Note: Sheung Yiu Folk Museum may be temporarily closed due to renovations.
A short distance from the Sheung Yiu Folk Museum, the Pak Tam Chung Nature Trail officially ends at this petite chaplet. Established in 1900, the Chapel of Our Lady of the Seven Sorrows (聖母七苦小堂) is presently still active, despite its weather-worn appearance, and open only on the last Sunday of each month, from 1 pm to 5 pm.
Note: Chapel of Our Lady of the Seven Sorrows may be temporarily closed due to Covid-19 restrictions.
As mentioned earlier, the Pak Tam Chung Nature Trail is just one amongst several other hikes in the area. Leveraging the hiking crowd as a source of foot traffic, Fat Kee Store (發記士多) at the start of the trail provides simple, light meals and snacks for nature lovers, no matter the destination. Pair no-frills dim sum ($18) with a cold drink ($17)—perfect after burning all those calories on your trek. If you are looking for something more filling, their instant noodles with two toppings ($35) and diner-style French toast ($15) are for you.
Fat Kee Store (發記士多), 8 Tai Mong Tsai Road, Sai Kung
Orange River (奧蘭治河) is not, in fact, orange. Mirroring the ease of the Pak Tam Chung Nature Trail, this river is similarly easy on the eyes. It is especially nice to snap a few photos while you cross the bridge to start your hike. Whether you make this trip alone or with family, you will certainly enjoy being one with nature. As the river wends its way along the entirety of the trail, you will feel the calmness of the water flowing along your walk.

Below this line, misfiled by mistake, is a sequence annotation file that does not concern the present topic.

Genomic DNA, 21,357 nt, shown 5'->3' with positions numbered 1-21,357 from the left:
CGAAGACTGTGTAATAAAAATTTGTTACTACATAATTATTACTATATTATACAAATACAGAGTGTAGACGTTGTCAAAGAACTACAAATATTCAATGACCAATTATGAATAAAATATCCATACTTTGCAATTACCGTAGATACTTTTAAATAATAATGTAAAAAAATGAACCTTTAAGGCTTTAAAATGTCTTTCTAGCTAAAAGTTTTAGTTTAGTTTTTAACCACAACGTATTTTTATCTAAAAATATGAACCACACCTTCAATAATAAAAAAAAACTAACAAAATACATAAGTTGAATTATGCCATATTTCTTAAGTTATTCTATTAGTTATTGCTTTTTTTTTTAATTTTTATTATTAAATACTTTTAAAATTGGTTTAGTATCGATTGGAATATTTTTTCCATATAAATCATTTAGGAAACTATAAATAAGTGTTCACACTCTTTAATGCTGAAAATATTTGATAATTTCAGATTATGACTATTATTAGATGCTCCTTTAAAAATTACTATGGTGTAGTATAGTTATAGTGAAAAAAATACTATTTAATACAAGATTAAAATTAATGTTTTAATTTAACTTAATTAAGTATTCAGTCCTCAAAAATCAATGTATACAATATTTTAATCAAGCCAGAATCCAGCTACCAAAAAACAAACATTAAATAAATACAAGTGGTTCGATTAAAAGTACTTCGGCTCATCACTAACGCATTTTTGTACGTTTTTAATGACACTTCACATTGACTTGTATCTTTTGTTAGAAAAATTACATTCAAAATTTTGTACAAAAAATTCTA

Heading to this hidden gem of nature from the Pak Tam Chung Nature Trail is only less than an hour away. At the end of the trail, turn left onto the Sheung Yiu Family Walk and continue onto Sheung Yiu Country Trail. Once you have arrived at Po Kwu Wan Campsite, make a sharp right and walk along the path until you reach Po Kwu Wan.
Po Kwu Wan used to be a fish farm. Now, it is a must-visit for hikers and nature lovers. Its body of water is encircled by a walking path and has become a picturesque spot for Instagrammers, especially with the gorgeous, luscious mountains as a backdrop of your photo. Click here for our full guide to Po Kwu Wan.
For a more challenging excursion, why not head to Long Ke Wan? From Pak Tam Chung Nature Trail, the three-hour hike ends with a beautiful beach and crystal-clear waters! You might have to hike 10 kilometres to get there, but Long Ke Wan is the definition of a “high-risk, high-reward” adventure, and the inviting blue waters will make for a sure win. Click here for our full guide to Long Ke Wan and how to hike there.
Pak Tam Chung PHAB Site is a recreational area that is inclusive to differently-abled persons. With wheelchair access, tactile braille maps, tactile path guides, and disabled toilets available, this barbecue spot in the great outdoors caters to visitors with various ranges of mobility. Make sure to observe necessary social distancing rules when holding recreational activities at this site. Call (+852) 2792 4302 for more information.
Wong Yi Chau Youth Camp is filled with activities for the little ones! You best believe that children of all ages will have a great time here. Situated by the water, this campsite also offers water-based activities like canoeing, dragon boating, and stand-up paddling. Find out more about the campsite here.
Wong Yi Chau Youth Camp, DD 254, Wong Yi Chau, Sai Kung | (+852) 2792 4516